People keep talking about 2020. That's too late. Anyone still dependent on ordinary sources of energy by 2012, is in deep-do-do, as Poppy Bush would say.
The final countdown
Time is fast running out to stop irreversible climate change, a group of global warming experts warns today. We have only 100 months to avoid disaster. Andrew Simms explains why we must act now - and where to begin
If you shout "fire" in a crowded theatre, when there is none, you understand that you might be arrested for irresponsible behaviour and breach of the peace. But from today, I smell smoke, I see flames and I think it is time to shout. I don't want you to panic, but I do think it would be a good idea to form an orderly queue to leave the building.
Because in just 100 months' time, if we are lucky, and based on a quite conservative estimate, we could reach a tipping point for the beginnings of runaway climate change. That said, among people working on global warming, there are countless models, scenarios, and different iterations of all those models and scenarios. So, let us be clear from the outset about exactly what we mean.
The concentration of carbon dioxide (CO2) in the atmosphere today, the most prevalent greenhouse gas, is the highest it has been for the past 650,000 years. In the space of just 250 years, as a result of the coal-fired Industrial Revolution, and changes to land use such as the growth of cities and the felling of forests, we have released, cumulatively, more than 1,800bn tonnes of CO2 into the atmosphere. Currently, approximately 1,000 tonnes of CO2 are released into the Earth's atmosphere every second, due to human activity. Greenhouse gases trap incoming solar radiation, warming the atmosphere. When these gases accumulate beyond a certain level - often termed a "tipping point" - global warming will accelerate, potentially beyond control.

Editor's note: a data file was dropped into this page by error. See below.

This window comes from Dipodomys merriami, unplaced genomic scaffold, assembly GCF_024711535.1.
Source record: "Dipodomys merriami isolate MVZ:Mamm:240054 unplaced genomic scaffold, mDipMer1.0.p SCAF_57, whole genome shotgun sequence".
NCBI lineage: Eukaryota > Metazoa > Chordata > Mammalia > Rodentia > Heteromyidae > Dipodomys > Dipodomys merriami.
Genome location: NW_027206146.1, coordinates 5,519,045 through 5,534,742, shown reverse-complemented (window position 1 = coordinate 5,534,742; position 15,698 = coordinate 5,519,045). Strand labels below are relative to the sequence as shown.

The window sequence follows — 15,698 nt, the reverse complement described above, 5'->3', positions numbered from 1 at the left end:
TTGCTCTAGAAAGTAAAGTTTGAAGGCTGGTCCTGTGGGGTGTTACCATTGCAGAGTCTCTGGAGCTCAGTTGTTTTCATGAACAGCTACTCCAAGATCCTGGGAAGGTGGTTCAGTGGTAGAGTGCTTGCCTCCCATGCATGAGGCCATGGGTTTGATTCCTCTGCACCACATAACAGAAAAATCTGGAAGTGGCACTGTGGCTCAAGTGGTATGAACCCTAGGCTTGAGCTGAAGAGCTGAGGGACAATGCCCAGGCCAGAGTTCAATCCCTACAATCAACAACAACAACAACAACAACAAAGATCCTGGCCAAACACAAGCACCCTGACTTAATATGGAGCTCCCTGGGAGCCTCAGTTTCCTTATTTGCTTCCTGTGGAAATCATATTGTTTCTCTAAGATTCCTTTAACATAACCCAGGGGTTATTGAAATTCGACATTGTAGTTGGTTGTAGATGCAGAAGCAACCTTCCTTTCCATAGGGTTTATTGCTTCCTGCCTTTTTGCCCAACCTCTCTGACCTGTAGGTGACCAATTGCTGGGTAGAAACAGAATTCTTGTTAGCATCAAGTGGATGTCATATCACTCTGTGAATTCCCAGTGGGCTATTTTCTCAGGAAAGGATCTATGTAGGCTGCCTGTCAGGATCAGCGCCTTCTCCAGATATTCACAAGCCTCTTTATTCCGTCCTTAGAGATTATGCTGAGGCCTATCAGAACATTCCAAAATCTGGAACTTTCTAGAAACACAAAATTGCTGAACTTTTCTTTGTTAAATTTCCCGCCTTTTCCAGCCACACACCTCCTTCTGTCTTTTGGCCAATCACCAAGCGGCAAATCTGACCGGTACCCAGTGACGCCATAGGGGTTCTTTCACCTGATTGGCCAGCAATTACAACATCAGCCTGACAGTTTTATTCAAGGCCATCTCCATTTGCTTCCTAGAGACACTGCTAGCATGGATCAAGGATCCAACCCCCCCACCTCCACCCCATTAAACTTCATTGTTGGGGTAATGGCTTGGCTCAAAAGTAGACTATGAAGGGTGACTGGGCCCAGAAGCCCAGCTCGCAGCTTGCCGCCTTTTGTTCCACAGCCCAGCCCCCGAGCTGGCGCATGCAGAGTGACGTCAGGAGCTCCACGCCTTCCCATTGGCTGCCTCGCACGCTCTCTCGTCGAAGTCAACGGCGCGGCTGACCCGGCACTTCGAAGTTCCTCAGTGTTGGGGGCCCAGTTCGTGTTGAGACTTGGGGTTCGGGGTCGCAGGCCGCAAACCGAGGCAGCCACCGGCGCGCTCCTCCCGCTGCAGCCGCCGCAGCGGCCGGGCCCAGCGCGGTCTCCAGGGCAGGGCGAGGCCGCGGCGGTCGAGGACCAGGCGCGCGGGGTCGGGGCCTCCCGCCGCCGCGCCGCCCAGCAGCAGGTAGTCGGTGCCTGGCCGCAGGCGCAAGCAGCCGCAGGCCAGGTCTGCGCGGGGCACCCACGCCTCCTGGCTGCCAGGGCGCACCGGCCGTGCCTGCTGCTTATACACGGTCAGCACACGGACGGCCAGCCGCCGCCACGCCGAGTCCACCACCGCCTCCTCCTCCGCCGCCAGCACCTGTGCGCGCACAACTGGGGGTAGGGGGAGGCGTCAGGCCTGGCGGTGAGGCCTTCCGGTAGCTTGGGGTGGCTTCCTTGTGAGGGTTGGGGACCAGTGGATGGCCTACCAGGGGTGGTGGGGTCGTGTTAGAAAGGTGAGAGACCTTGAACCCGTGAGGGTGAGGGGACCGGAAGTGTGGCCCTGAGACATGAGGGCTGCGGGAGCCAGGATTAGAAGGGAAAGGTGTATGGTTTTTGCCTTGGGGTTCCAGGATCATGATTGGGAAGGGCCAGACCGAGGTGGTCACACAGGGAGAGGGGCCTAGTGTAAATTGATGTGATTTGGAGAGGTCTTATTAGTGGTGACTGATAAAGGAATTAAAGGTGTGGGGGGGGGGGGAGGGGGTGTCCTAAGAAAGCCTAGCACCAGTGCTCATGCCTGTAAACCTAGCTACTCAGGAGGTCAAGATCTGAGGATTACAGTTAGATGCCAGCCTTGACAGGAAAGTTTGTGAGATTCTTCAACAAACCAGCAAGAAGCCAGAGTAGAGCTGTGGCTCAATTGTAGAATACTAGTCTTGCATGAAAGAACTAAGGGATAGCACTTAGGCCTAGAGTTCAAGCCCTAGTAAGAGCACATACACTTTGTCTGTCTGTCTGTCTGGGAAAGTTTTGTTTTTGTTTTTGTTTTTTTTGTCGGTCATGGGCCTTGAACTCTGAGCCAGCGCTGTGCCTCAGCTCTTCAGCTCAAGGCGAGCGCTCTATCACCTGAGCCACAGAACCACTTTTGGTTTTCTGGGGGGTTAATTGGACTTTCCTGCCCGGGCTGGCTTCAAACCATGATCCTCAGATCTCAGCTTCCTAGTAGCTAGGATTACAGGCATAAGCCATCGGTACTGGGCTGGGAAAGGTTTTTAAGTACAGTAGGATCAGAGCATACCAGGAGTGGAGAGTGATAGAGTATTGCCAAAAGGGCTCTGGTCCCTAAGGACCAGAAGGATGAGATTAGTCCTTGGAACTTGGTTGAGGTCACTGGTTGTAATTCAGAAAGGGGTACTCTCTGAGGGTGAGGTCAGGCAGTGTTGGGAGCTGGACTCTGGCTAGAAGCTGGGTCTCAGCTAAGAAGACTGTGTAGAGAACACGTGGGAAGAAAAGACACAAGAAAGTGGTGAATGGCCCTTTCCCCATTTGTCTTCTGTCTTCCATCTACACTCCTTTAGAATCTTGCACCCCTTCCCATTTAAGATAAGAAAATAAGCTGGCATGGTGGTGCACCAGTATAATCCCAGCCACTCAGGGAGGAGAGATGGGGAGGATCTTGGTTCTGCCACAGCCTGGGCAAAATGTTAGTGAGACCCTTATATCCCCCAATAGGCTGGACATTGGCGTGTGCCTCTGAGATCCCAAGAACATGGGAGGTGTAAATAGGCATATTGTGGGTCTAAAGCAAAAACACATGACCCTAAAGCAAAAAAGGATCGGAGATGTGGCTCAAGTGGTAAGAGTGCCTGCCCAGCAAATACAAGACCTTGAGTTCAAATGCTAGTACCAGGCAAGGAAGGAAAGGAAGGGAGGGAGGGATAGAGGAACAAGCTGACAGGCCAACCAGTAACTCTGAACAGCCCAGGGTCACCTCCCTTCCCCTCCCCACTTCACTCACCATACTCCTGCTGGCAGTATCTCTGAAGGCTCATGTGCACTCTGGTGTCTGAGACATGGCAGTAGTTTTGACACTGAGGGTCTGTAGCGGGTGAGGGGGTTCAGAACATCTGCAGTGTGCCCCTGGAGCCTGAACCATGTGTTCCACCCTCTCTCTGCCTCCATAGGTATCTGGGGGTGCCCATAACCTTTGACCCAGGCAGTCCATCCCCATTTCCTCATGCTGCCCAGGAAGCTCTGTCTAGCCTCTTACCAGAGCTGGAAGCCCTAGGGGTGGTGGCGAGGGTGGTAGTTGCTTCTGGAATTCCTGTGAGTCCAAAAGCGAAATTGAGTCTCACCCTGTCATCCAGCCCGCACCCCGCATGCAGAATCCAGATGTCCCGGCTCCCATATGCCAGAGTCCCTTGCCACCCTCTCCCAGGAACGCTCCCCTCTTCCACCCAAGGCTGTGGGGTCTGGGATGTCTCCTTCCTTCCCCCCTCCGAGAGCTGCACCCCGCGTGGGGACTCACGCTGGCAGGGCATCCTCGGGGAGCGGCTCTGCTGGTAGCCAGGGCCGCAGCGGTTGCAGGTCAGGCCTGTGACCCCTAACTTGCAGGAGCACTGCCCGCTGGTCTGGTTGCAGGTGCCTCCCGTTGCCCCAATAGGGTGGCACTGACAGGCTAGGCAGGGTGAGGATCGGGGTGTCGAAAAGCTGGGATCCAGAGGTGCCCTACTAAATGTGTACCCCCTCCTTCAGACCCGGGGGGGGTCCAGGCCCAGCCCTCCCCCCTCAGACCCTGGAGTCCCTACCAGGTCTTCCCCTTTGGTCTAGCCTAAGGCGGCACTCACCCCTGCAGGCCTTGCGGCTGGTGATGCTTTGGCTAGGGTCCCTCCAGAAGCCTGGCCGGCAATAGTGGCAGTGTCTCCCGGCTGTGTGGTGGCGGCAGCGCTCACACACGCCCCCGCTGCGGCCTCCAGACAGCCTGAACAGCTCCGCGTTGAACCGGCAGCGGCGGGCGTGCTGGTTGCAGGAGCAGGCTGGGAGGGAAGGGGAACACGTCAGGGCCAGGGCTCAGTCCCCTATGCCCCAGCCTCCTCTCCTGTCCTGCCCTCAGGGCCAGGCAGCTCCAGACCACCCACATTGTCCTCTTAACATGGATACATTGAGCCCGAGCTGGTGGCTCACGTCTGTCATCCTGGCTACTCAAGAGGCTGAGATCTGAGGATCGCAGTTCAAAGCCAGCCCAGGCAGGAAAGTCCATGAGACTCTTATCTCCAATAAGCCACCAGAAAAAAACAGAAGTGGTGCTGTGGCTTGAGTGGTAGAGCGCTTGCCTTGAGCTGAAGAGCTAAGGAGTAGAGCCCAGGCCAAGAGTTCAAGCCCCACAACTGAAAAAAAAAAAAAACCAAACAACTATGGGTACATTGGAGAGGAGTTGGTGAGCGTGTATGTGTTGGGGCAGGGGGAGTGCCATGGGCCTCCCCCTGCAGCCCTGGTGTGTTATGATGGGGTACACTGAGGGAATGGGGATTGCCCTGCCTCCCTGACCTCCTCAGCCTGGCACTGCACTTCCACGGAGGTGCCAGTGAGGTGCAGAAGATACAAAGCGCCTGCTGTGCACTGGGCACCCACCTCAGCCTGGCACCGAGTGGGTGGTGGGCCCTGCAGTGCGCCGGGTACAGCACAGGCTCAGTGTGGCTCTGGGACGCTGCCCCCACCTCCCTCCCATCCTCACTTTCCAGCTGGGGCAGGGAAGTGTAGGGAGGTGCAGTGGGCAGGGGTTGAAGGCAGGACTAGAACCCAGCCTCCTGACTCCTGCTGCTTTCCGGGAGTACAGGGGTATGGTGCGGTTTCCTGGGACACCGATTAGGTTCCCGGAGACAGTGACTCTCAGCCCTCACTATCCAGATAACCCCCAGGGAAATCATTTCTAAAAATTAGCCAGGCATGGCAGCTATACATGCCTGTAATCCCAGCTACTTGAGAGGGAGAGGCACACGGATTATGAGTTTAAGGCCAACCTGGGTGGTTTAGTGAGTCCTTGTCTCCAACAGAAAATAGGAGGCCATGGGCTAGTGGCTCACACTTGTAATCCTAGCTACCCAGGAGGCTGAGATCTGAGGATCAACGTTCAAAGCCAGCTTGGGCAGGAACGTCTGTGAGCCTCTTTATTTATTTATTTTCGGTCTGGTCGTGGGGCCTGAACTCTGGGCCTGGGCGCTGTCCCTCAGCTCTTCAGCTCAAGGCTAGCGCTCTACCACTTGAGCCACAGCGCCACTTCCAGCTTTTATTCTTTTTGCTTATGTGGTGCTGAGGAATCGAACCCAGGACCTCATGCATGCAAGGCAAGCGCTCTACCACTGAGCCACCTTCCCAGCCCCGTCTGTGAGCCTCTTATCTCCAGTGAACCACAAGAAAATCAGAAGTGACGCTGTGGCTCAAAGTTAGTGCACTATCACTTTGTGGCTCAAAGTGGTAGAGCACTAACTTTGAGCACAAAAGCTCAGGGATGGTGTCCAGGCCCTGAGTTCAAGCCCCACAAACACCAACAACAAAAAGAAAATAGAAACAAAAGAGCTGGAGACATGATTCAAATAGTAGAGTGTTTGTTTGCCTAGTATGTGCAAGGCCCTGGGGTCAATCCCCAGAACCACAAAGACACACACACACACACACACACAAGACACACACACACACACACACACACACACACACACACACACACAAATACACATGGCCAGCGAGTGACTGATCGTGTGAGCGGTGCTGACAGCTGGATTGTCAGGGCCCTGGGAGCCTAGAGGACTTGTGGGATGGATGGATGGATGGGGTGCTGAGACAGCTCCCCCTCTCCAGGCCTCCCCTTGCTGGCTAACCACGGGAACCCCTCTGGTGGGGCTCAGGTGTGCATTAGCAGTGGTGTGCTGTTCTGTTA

Faced with circumstances that clearly threaten human civilisation, scientists at least have the sense of humour to term what drives this process as "positive feedback". But if translated into an office workplace environment, it's the sort of "positive feedback" from a manager that would run along the lines of: "You're fired, you were rubbish anyway, you have no future, your home has been demolished and I've killed your dog."
In climate change, a number of feedback loops amplify warming through physical processes that are either triggered by the initial warming itself, or the increase in greenhouse gases. One example is the melting of ice sheets. The loss of ice cover reduces the ability of the Earth's surface to reflect heat and, by revealing darker surfaces, increases the amount of heat absorbed. Other dynamics include the decreasing ability of oceans to absorb CO2 due to higher wind strengths linked to climate change. This has already been observed in the Southern Ocean and North Atlantic, increasing the amount of CO2 in the atmosphere, and adding to climate change.
Because of such self-reinforcing positive feedbacks (which, because of the accidental humour of science, we must remind ourselves are, in fact, negative), once a critical greenhouse concentration threshold is passed, global warming will continue even if we stop releasing additional greenhouse gases into the atmosphere. If that happens, the Earth's climate will shift into another, more volatile state, with different ocean circulation, wind and rainfall patterns. The implications of which, according to a growing litany of research, are potentially catastrophic for life on Earth. Such a change in the state of the climate system is often referred to as irreversible climate change.